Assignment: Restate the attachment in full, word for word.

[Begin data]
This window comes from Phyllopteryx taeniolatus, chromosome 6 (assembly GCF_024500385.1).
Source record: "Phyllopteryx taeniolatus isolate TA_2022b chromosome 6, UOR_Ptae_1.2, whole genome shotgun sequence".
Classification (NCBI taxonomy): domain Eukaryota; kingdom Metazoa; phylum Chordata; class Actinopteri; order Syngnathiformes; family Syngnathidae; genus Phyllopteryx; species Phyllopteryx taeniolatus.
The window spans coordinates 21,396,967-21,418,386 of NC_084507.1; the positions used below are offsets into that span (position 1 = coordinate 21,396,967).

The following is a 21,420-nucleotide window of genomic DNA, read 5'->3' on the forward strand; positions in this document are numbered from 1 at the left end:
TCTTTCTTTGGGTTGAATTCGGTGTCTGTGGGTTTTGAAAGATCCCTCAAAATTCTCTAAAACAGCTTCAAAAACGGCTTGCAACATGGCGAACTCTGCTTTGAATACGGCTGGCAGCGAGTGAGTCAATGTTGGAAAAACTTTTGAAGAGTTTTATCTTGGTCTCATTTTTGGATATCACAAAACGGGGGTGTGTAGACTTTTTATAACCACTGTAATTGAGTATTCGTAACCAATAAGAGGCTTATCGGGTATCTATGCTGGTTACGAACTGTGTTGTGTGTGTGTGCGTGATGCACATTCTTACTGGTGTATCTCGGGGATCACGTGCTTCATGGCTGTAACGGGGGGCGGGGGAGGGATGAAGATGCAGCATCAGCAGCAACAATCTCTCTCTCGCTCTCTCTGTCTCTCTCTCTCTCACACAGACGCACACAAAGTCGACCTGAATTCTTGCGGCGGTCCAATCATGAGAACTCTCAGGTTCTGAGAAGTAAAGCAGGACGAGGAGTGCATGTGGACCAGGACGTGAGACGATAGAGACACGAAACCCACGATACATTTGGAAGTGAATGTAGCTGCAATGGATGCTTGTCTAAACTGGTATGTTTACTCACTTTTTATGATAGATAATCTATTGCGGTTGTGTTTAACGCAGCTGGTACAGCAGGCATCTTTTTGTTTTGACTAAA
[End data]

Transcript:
This window comes from Phyllopteryx taeniolatus, chromosome 6 (assembly GCF_024500385.1).
Source record: "Phyllopteryx taeniolatus isolate TA_2022b chromosome 6, UOR_Ptae_1.2, whole genome shotgun sequence".
Classification (NCBI taxonomy): domain Eukaryota; kingdom Metazoa; phylum Chordata; class Actinopteri; order Syngnathiformes; family Syngnathidae; genus Phyllopteryx; species Phyllopteryx taeniolatus.
The window spans coordinates 21,396,967-21,418,386 of NC_084507.1; the positions used below are offsets into that span (position 1 = coordinate 21,396,967).

The following is a 21,420-nucleotide window of genomic DNA, read 5'->3' on the forward strand; positions in this document are numbered from 1 at the left end:
TCTTTCTTTGGGTTGAATTCGGTGTCTGTGGGTTTTGAAAGATCCCTCAAAATTCTCTAAAACAGCTTCAAAAACGGCTTGCAACATGGCGAACTCTGCTTTGAATACGGCTGGCAGCGAGTGAGTCAATGTTGGAAAAACTTTTGAAGAGTTTTATCTTGGTCTCATTTTTGGATATCACAAAACGGGGGTGTGTAGACTTTTTATAACCACTGTAATTGAGTATTCGTAACCAATAAGAGGCTTATCGGGTATCTATGCTGGTTACGAACTGTGTTGTGTGTGTGTGCGTGATGCACATTCTTACTGGTGTATCTCGGGGATCACGTGCTTCATGGCTGTAACGGGGGGCGGGGGAGGGATGAAGATGCAGCATCAGCAGCAACAATCTCTCTCTCGCTCTCTCTGTCTCTCTCTCTCTCACACAGACGCACACAAAGTCGACCTGAATTCTTGCGGCGGTCCAATCATGAGAACTCTCAGGTTCTGAGAAGTAAAGCAGGACGAGGAGTGCATGTGGACCAGGACGTGAGACGATAGAGACACGAAACCCACGATACATTTGGAAGTGAATGTAGCTGCAATGGATGCTTGTCTAAACTGGTATGTTTACTCACTTTTTATGATAGATAATCTATTGCGGTTGTGTTTAACGCAGCTGGTACAGCAGGCATCTTTTTGTTTTGACTAAA